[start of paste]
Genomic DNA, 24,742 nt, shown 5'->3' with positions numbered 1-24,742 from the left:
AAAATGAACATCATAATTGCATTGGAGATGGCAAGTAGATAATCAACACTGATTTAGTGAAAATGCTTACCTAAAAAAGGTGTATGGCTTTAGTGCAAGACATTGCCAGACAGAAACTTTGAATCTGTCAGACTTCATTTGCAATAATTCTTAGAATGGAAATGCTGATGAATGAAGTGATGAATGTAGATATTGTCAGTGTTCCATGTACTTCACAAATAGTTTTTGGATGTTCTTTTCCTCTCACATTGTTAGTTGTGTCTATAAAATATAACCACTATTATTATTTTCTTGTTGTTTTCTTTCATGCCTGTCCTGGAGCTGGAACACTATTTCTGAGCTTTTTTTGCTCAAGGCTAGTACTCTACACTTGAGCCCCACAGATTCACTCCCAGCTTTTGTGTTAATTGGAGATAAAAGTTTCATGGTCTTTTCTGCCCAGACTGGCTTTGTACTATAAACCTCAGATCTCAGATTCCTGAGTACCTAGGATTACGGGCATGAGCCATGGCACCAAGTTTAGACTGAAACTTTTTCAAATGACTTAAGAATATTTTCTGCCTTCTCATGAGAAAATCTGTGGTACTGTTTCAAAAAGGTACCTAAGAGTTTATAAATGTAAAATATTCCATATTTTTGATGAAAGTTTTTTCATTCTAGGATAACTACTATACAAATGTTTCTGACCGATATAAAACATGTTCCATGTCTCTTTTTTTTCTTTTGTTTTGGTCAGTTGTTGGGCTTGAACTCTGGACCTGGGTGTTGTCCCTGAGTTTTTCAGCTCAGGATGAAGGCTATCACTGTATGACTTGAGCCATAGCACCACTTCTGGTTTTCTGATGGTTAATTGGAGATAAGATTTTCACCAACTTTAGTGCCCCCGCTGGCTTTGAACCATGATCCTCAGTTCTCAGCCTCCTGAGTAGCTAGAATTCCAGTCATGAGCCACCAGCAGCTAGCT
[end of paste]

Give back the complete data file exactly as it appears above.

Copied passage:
Genomic DNA, 24,742 nt, shown 5'->3' with positions numbered 1-24,742 from the left:
AAAATGAACATCATAATTGCATTGGAGATGGCAAGTAGATAATCAACACTGATTTAGTGAAAATGCTTACCTAAAAAAGGTGTATGGCTTTAGTGCAAGACATTGCCAGACAGAAACTTTGAATCTGTCAGACTTCATTTGCAATAATTCTTAGAATGGAAATGCTGATGAATGAAGTGATGAATGTAGATATTGTCAGTGTTCCATGTACTTCACAAATAGTTTTTGGATGTTCTTTTCCTCTCACATTGTTAGTTGTGTCTATAAAATATAACCACTATTATTATTTTCTTGTTGTTTTCTTTCATGCCTGTCCTGGAGCTGGAACACTATTTCTGAGCTTTTTTTGCTCAAGGCTAGTACTCTACACTTGAGCCCCACAGATTCACTCCCAGCTTTTGTGTTAATTGGAGATAAAAGTTTCATGGTCTTTTCTGCCCAGACTGGCTTTGTACTATAAACCTCAGATCTCAGATTCCTGAGTACCTAGGATTACGGGCATGAGCCATGGCACCAAGTTTAGACTGAAACTTTTTCAAATGACTTAAGAATATTTTCTGCCTTCTCATGAGAAAATCTGTGGTACTGTTTCAAAAAGGTACCTAAGAGTTTATAAATGTAAAATATTCCATATTTTTGATGAAAGTTTTTTCATTCTAGGATAACTACTATACAAATGTTTCTGACCGATATAAAACATGTTCCATGTCTCTTTTTTTTCTTTTGTTTTGGTCAGTTGTTGGGCTTGAACTCTGGACCTGGGTGTTGTCCCTGAGTTTTTCAGCTCAGGATGAAGGCTATCACTGTATGACTTGAGCCATAGCACCACTTCTGGTTTTCTGATGGTTAATTGGAGATAAGATTTTCACCAACTTTAGTGCCCCCGCTGGCTTTGAACCATGATCCTCAGTTCTCAGCCTCCTGAGTAGCTAGAATTCCAGTCATGAGCCACCAGCAGCTAGCT